I am reassured by all the pretty pie charts above that the Jericho Prize is fast becoming an important launchpad for emerging Black-British writers with a serious desire to create inclusive books for young children. That said, only nine writers returned from the 2021 cohort which is lower than expected but, hopefully, this is because some have been offered new writer development opportunities. I know of at least nine Jericho Prize 2021 longlisted writers who have gone on to find literary agents, are working with mentors or have been shortlisted for other competitions, plus a couple who have even secured publishing contracts. Approximately 10 of the writers who either attended our free Scholastic UK picture book workshops/author talks or our monthly reading group submitted scripts – most of the 105 submissions were from complete newcomers. 

This year's award focuses entirely on picture book scripts, a very special format that presents stories in a unique way, quite different to chapter books or novels. In great picture books (apart from wordless picture books) the text and images are more equally weighted, dovetailing to convey a story, often in a layered way, for the reader. 

The best picture book stories are like theatre primarily because, like plays, they are designed to be read out loud and have cracking plots with lines delivered by characters and narrators (actors), but all conveyed concisely, in 32 pages, rather than a two-hour stage play. There are other similarities too. The front and back endpapers of a picture book are like a theatre backdrop (curtain-up/curtain-down). The single or double-page spreads are like stage scenes and, instead of set design with backgrounds and props, picture books have page design (layouts) and scene-setting illustrations. All the drama of a stage play can be found in a picture book, through more than just the characters’ actions. It can come from suspense-filled page turns or surprising wordless pages; variation in pace or line length; or climactic central spreads. Even more deliciously, drama can often be found in the intriguing contradictions between what the text says and what the pictures reveal to the audience.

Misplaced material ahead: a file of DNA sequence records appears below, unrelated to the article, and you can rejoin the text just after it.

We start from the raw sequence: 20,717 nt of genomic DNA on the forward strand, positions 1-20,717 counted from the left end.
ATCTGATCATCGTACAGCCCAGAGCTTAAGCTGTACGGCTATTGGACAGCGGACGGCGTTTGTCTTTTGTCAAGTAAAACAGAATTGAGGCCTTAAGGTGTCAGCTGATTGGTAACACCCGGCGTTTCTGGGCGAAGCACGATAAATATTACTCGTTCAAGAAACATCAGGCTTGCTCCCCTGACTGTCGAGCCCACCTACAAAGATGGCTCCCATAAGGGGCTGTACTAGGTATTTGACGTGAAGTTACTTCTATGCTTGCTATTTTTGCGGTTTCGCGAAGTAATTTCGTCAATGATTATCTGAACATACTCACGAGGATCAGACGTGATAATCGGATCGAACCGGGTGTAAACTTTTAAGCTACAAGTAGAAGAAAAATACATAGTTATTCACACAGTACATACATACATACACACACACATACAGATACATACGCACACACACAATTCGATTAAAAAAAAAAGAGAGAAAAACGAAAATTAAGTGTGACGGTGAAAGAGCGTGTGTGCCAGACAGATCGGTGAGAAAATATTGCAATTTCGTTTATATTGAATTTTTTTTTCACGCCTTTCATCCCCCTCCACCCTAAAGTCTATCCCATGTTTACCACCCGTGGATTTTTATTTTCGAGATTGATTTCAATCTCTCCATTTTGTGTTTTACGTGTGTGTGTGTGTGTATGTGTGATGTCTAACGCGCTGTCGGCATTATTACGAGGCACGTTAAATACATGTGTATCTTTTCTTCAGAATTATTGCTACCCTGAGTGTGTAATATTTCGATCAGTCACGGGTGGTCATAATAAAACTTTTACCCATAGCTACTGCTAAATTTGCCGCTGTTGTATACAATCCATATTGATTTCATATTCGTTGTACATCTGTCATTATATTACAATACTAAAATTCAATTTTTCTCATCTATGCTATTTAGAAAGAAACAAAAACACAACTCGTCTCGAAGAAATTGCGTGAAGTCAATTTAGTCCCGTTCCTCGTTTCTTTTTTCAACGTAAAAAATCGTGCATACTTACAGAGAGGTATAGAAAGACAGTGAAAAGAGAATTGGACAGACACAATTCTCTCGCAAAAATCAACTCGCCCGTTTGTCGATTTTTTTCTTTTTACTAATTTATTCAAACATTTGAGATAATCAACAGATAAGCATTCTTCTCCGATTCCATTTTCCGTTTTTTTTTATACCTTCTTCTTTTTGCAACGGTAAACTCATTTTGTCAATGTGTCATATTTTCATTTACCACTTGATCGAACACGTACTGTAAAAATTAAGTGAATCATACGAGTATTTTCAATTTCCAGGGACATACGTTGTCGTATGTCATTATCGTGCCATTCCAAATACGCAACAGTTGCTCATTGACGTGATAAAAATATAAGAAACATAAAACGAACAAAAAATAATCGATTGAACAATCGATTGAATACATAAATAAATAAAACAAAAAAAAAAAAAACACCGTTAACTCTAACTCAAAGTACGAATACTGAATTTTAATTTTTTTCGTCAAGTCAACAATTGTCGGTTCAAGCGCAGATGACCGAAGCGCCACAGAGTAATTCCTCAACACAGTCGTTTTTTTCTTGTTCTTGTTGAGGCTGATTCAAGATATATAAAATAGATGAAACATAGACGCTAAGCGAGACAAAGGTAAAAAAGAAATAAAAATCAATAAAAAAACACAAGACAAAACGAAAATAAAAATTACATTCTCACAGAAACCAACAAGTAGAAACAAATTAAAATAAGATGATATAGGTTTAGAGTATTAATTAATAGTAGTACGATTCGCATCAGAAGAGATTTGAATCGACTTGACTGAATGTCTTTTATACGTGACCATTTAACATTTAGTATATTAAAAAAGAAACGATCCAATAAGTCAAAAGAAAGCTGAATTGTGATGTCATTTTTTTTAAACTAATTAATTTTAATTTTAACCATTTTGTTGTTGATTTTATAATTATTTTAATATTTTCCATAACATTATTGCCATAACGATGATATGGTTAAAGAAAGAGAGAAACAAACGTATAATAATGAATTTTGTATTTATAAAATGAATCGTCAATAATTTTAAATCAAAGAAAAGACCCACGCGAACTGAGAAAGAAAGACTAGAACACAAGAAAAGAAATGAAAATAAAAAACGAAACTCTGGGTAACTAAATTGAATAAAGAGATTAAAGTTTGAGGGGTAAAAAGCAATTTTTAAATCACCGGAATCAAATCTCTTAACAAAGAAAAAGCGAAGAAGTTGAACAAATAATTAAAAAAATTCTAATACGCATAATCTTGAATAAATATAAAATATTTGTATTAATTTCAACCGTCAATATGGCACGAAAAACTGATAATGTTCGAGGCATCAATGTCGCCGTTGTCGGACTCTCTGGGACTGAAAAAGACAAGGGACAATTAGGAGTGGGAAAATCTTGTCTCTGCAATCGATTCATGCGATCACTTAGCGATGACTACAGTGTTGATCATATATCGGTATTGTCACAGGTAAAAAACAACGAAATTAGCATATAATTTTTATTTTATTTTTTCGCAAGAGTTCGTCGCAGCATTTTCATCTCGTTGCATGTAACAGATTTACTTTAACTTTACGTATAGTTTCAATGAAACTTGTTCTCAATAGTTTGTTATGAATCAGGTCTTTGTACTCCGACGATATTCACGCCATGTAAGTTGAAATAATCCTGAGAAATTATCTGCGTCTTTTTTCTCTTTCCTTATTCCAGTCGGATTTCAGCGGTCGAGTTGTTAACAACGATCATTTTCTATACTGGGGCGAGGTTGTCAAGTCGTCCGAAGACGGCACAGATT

The Jericho Prize is looking for writers who not only demonstrate potential to write these captivating pieces of mini-theatre but who also have some market awareness, crafting stories that, with development, 21st-century children will want to read time and time again. 

Writers who are willing to improve their craft by reading current picture books; who are non-precious about their text; who are flexible and imaginative in their thinking; who consciously leave space for the illustrator when writing; who understand that picture book magic happens between the writer and illustrator — these are the people we are looking for as they are likely to become the best picture book writers of the future. 

We are looking forward to reading all 105 submissions with the above considerations in mind. More updates soon! 

The Yoto Carnegie 2023 nominations announced!

The annual Yoto Carnegie 2023 nominations have just been announced and it's an exciting, diverse selection of books and creatives this year! It is particularly brilliant to see so many Black creatives on the lists including Dean Atta, Natasha Bowen, Yaba Badoe, John Agard, Alex Wheatle and Dapo Adeola. Click on the links below to view the nominees for both categories:

Yoto Carnegie 2023 nominated titled for writing

Yoto Carnegie 2023 nominated titles for illustration

Formerly known as the Carnegie and Kate Greenaway Medals, the Yoto Carnegies is the longest-running and most-loved children’s book awards in the UK. 

Run nationally, including a wonderful shadowing scheme for schools and libraries, it offers two main awards for outstanding work in writing and illustration in books for children and young adults. 

Last year's winner for illustration was Danica Novgorodoff with a graphic-novel edition of Jason Reynold’s 2019 Carnegie-shortlisted title, Long Way Down (Faber).